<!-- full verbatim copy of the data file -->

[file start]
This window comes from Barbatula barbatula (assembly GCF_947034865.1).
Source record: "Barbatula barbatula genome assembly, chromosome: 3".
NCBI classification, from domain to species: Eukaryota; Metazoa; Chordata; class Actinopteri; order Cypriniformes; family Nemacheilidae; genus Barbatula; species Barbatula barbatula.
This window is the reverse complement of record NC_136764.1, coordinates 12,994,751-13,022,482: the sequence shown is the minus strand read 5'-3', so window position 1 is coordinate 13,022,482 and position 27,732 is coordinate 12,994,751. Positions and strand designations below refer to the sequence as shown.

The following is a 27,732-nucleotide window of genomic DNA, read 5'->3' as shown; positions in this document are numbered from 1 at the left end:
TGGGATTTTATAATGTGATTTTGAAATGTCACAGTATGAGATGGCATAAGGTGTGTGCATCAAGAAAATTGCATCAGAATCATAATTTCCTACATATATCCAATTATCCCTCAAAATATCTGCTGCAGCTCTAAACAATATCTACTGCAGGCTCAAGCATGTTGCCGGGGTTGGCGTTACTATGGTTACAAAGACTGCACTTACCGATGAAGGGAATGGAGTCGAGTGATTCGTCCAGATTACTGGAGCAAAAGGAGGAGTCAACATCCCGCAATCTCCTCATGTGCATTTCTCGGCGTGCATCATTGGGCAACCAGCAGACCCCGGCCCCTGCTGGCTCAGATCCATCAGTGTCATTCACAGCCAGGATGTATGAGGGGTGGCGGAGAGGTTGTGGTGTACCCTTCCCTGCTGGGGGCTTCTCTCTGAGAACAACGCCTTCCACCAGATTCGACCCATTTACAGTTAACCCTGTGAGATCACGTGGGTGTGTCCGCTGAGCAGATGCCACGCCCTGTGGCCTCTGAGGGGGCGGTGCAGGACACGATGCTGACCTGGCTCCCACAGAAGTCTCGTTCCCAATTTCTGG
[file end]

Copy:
This window comes from Barbatula barbatula (assembly GCF_947034865.1).
Source record: "Barbatula barbatula genome assembly, chromosome: 3".
NCBI classification, from domain to species: Eukaryota; Metazoa; Chordata; class Actinopteri; order Cypriniformes; family Nemacheilidae; genus Barbatula; species Barbatula barbatula.
This window is the reverse complement of record NC_136764.1, coordinates 12,994,751-13,022,482: the sequence shown is the minus strand read 5'-3', so window position 1 is coordinate 13,022,482 and position 27,732 is coordinate 12,994,751. Positions and strand designations below refer to the sequence as shown.

The following is a 27,732-nucleotide window of genomic DNA, read 5'->3' as shown; positions in this document are numbered from 1 at the left end:
TGGGATTTTATAATGTGATTTTGAAATGTCACAGTATGAGATGGCATAAGGTGTGTGCATCAAGAAAATTGCATCAGAATCATAATTTCCTACATATATCCAATTATCCCTCAAAATATCTGCTGCAGCTCTAAACAATATCTACTGCAGGCTCAAGCATGTTGCCGGGGTTGGCGTTACTATGGTTACAAAGACTGCACTTACCGATGAAGGGAATGGAGTCGAGTGATTCGTCCAGATTACTGGAGCAAAAGGAGGAGTCAACATCCCGCAATCTCCTCATGTGCATTTCTCGGCGTGCATCATTGGGCAACCAGCAGACCCCGGCCCCTGCTGGCTCAGATCCATCAGTGTCATTCACAGCCAGGATGTATGAGGGGTGGCGGAGAGGTTGTGGTGTACCCTTCCCTGCTGGGGGCTTCTCTCTGAGAACAACGCCTTCCACCAGATTCGACCCATTTACAGTTAACCCTGTGAGATCACGTGGGTGTGTCCGCTGAGCAGATGCCACGCCCTGTGGCCTCTGAGGGGGCGGTGCAGGACACGATGCTGACCTGGCTCCCACAGAAGTCTCGTTCCCAATTTCTGG